The primary research interest of Vitaly Herasevich, M.D., Ph.D., is applied clinical informatics. He seeks to understand the role computerized systems and ambient intelligence play in fast-paced hospital environments, such as intensive care units (ICUs) and perioperative environments. His training in medicine, medical informatics and clinical research allows Dr. Herasevich to work on a full spectrum of clinical informatics projects in a critical care setting.
Realizing the tremendous progress of information technology and electronic medical records, Dr. Herasevich is focused on studying, innovating, developing and applying novel technologies in the hospital environment. The end goal of this research is to enhance patient safety and improve outcome, and increase health care professional satisfaction.
Dr. Herasevich was fortunate to pioneer studies leading to the creation of clinical syndromic surveillance alerting systems. These data "sniffers" promote early detection of specific organ failure syndromes such as shock, sepsis and acute lung injury. Early on, Dr. Herasevich designed a near real-time intensive care datamart. Its ability to track and integrate data now makes possible studies involving clinical prediction, reporting and data mining, as well as traditional epidemiological studies. Dr. Herasevich's later work resulted in the creation of the Ambient Warning and Response Evaluation (AWARE) System, which improved compliance with best practices using a new electronic medical record (EMR) interface with built-in tools for error prevention, practice surveillance and reporting. Later, the Food and Drug Administration cleared AWARE and the sepsis sniffer prediction tool for use as software-based medical device systems.
Dr. Herasevich's current research is centered on enhancing patient safety and effective practice through virtual care. This is accomplished using wearable sensors and computer vision monitoring to augment traditional EMR.
- Clinical information representation, information overload and usability. Complex human-computer interactions — especially information overload — present major challenges for enhancing patient safety and practicing efficient, rational and error-free critical care medicine. Understanding cognitive and organizational ergonomics while embedding those findings in electronic interfaces at the bedside could significantly decrease the cognitive load for health care professionals and reduce medical errors. Dr. Herasevich's work in this area focuses on creating novel patient-centered EMR interfaces.
- Predictive and prescriptive analytics. Dr. Herasevich is developing decision support systems that can analyze and correct a course of treatment in a semiautonomous fashion. In addition to traditional data from electronic health records and bedside monitors, this approach uses wearable and advanced sensors including computer vision and virtual care.
- Technology development and information management. Dr. Herasevich is passionate about designing and developing secure clinical data representation, linkage and sharing to support clinical decision-making, reporting and science of health care delivery research. Since his early days in clinical informatics, Dr. Herasevich has continued to innovate in this domain.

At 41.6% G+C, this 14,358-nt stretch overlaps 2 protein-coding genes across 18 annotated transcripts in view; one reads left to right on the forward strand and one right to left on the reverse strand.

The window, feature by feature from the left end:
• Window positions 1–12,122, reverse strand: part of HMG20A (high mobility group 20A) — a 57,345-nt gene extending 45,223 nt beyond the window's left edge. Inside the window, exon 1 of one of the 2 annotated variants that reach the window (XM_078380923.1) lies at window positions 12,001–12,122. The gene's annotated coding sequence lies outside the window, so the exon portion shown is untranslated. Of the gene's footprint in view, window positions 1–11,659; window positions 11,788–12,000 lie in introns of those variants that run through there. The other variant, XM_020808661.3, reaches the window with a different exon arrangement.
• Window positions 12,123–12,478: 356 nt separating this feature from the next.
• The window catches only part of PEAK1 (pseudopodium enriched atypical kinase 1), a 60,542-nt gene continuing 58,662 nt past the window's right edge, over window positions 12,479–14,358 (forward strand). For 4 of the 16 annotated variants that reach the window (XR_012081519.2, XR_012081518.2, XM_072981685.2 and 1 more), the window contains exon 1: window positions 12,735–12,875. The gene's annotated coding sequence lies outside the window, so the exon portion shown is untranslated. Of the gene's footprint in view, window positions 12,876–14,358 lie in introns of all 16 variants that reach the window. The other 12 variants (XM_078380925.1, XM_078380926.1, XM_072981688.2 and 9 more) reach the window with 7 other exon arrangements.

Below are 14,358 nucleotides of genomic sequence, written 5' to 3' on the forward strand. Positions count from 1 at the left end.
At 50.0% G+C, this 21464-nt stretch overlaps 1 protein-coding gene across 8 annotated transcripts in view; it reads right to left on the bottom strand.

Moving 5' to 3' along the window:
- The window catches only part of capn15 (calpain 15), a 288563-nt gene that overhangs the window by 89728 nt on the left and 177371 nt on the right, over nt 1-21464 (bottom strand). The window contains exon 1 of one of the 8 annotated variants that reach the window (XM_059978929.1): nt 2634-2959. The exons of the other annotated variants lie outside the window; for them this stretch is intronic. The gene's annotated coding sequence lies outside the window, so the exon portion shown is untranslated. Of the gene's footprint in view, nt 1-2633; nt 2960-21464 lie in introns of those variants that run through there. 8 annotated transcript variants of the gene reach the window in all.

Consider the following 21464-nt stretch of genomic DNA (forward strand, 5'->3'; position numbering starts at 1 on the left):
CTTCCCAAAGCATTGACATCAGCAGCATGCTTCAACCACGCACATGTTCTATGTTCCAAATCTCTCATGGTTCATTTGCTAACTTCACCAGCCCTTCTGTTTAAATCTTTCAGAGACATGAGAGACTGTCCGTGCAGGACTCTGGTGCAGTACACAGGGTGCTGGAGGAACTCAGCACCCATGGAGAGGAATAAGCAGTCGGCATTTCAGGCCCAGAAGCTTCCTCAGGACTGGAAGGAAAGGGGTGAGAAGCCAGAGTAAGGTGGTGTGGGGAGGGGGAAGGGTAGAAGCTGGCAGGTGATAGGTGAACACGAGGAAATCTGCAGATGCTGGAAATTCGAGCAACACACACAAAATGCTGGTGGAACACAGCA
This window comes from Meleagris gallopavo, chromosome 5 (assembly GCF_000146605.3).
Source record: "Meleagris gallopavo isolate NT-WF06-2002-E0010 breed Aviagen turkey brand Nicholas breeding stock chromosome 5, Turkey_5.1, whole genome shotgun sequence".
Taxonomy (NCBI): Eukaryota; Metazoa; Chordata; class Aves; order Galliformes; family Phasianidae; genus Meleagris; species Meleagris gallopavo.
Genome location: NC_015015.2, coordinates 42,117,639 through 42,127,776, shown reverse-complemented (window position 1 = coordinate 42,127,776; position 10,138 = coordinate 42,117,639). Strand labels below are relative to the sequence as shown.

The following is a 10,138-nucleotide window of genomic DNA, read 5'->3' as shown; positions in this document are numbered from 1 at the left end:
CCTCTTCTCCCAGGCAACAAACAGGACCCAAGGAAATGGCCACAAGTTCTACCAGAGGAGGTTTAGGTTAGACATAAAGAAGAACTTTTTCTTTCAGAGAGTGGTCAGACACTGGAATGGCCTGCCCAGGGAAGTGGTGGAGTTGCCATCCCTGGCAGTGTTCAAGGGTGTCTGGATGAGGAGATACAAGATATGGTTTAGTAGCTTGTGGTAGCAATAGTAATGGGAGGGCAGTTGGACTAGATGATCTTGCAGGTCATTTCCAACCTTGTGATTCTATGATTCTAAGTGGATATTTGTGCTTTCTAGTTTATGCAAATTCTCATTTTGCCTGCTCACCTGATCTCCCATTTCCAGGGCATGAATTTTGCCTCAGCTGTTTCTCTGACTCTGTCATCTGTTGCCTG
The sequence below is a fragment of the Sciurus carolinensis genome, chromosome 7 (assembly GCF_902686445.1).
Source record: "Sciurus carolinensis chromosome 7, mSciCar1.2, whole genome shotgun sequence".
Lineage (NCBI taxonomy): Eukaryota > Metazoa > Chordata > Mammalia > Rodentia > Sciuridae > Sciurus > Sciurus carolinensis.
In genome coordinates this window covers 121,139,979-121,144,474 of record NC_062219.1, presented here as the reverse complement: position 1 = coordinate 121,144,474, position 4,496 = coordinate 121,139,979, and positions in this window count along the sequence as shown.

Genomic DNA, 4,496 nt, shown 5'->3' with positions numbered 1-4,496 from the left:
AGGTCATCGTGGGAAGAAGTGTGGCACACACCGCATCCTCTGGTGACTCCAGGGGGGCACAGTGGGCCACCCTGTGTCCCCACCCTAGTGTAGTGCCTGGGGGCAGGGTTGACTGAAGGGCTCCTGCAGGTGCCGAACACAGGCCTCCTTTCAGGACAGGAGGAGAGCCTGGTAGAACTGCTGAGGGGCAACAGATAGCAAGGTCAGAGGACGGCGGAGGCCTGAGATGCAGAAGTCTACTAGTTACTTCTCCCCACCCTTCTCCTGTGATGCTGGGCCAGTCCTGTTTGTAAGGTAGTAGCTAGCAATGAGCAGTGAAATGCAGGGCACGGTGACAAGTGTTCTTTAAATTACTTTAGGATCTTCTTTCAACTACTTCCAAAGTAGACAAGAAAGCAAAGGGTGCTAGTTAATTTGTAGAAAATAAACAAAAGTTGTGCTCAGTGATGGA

- Clinical surveillance and virtual care. The recent proliferation of telemedicine use during the pandemic has highlighted the tremendous opportunity to deliver quality care to remote and underserved populations. Similar technologies allow for patient monitoring everywhere in the hospital, as well as proactive screening using electronic algorithms. Dr. Herasevich's research in this area pioneered the Clinical Control Tower concept for ICU and hospitalwide surveillance.
- Health information technology (HIT) evaluation. Dr. Herasevich's long-standing interest in health information technology evaluation resulted in the publication of two textbook editions that outlined approaches for validation of new technologies interventions. Currently, he is focusing on developing simplified valid methods for HIT evaluation.
Significance to patient care
Dr. Herasevich's research in the development, study, implementation and evaluation of computerized systems directly impacts patient care. Enhancing the automatization of clinical workflows has improved outcomes for people who are critically ill.
Dr. Herasevich co-leads the Clinical Informatics in Intensive Care Laboratory at Mayo Clinic. This hospital-based lab is a computerized resource that engages in activities including the initial design and development of informatics tools through rigorous evaluation, practice implementation and measurement of the impact of the developed systems. The lab team's ultimate goal is to discover new digital tools to assist front-line health care professionals that positively impact clinical practice. Currently, the Acute Care Multi-Patient (AMP) Viewer system developed in the lab monitors almost 2,000 hospitalized patients across all Mayo Clinic geographic locations.
- Society of Critical Care Medicine (SCCM).
- Fellow, American College of Critical Care Medicine (FCCM), 2016-present.
- Presidential citation for outstanding contribution, 2023.
- Chair, vice chair, past chair, Tele-ICU committee, 2017-2020.
- Healthcare Information and Management Systems Society (HIMSS).
- Fellow (FHIMSS), 2023-present.
- Board of directors, Minnesota chapter, 2020-present.
- Board of directors, Society for Complex Acute Illness (SCAI), 2022-present.
- Fellow, American Medical Informatics Association (FAMIA), 2020-present.
- Senior member, Institute of Electrical and Electronics Engineers (IEEE), 2020-present.
- Associate program director, Clinical Informatics Fellowship, Mayo Clinic, 2013-2017.
- KL2 scholar, National Institutes of Health, 2007-2010.